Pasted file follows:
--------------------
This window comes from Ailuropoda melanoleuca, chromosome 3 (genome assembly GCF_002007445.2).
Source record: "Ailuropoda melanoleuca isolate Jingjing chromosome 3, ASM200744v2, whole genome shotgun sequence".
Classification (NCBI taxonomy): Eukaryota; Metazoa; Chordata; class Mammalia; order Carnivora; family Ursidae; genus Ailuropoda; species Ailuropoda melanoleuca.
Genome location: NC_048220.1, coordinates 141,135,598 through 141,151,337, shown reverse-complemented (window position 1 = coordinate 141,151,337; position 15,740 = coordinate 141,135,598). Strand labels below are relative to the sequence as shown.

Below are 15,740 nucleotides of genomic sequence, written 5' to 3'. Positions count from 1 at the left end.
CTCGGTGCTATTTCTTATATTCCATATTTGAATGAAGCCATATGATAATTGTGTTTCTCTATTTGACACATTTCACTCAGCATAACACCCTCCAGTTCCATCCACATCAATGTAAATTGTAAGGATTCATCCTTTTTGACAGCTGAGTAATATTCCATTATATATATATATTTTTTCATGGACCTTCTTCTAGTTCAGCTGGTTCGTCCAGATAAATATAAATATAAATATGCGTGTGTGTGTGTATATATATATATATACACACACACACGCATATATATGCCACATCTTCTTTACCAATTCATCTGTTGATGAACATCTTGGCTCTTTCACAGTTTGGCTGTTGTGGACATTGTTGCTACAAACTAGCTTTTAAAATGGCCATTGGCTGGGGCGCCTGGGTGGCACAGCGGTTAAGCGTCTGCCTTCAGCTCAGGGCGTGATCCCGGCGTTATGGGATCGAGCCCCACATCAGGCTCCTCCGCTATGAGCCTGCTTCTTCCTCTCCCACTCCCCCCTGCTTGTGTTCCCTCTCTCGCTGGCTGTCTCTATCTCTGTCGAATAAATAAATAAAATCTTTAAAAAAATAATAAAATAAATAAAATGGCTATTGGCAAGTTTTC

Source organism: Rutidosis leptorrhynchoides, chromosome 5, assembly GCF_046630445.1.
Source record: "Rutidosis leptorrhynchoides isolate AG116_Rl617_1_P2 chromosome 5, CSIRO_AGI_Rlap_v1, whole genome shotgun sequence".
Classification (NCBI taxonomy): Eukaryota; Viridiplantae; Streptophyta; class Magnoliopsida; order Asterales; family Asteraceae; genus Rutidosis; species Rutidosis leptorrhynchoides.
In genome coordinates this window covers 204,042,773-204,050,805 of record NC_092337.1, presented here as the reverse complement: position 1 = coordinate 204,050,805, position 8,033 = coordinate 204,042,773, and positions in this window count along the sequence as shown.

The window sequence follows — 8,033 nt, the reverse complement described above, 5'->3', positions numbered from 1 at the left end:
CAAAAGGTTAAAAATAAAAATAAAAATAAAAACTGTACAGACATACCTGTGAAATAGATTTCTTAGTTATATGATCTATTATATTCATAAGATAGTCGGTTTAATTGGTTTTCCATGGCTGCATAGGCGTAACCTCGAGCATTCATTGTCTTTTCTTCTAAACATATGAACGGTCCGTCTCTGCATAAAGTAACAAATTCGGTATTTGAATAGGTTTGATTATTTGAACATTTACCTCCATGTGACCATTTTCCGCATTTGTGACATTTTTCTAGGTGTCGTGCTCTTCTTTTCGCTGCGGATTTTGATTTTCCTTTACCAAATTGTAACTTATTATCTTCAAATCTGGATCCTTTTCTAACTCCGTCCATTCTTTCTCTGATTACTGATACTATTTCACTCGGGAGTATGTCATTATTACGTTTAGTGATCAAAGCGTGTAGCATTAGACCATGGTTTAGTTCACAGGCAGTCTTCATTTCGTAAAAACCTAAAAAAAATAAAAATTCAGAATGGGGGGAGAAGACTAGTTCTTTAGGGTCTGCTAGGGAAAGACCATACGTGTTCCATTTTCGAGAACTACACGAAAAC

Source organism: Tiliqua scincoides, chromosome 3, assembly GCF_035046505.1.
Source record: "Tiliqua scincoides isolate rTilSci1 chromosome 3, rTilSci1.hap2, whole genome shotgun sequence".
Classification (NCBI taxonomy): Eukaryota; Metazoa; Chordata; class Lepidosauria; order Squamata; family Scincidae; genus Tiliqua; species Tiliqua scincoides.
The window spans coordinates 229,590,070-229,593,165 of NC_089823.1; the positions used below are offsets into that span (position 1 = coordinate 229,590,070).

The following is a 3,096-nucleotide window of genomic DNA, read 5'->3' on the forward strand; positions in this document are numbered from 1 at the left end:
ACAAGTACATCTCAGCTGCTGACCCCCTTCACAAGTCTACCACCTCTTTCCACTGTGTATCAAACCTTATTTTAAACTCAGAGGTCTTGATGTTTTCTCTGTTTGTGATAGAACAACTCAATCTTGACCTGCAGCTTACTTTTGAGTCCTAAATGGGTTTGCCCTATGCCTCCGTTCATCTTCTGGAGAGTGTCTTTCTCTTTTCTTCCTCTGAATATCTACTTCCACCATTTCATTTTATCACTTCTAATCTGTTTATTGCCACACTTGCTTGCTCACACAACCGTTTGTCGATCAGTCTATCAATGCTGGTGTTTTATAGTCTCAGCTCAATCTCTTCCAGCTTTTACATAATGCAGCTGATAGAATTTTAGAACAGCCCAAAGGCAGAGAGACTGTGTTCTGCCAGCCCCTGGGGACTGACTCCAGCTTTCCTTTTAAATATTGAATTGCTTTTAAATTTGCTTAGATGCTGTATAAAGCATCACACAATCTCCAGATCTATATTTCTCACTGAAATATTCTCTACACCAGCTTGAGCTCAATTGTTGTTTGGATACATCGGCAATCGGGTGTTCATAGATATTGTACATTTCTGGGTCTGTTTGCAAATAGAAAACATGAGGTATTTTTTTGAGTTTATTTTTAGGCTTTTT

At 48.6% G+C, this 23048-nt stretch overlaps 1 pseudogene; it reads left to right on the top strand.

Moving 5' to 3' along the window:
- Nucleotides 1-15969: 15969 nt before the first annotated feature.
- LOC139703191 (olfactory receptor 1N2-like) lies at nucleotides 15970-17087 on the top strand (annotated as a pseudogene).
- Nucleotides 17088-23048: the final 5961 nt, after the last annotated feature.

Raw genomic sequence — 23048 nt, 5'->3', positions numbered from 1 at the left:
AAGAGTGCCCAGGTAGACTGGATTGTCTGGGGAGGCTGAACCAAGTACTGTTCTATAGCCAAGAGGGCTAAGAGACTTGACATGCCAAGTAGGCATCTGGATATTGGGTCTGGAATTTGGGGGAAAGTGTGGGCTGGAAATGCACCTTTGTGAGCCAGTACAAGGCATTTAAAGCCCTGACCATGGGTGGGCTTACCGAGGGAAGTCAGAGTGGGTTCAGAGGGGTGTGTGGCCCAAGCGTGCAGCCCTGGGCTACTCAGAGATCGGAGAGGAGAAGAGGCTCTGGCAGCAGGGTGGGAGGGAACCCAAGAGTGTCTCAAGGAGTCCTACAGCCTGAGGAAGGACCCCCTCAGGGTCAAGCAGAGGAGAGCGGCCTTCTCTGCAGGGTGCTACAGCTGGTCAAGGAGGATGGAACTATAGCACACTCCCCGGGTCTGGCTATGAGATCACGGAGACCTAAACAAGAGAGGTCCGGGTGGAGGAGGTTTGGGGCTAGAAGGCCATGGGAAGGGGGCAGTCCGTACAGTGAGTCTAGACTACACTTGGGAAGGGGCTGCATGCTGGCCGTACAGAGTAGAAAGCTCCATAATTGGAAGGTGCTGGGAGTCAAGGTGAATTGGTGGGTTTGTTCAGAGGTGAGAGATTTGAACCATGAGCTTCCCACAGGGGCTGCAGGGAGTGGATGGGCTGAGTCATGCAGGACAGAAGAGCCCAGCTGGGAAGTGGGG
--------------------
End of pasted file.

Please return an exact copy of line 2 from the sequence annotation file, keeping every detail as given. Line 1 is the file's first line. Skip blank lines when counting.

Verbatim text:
Source record: "Ailuropoda melanoleuca isolate Jingjing chromosome 3, ASM200744v2, whole genome shotgun sequence".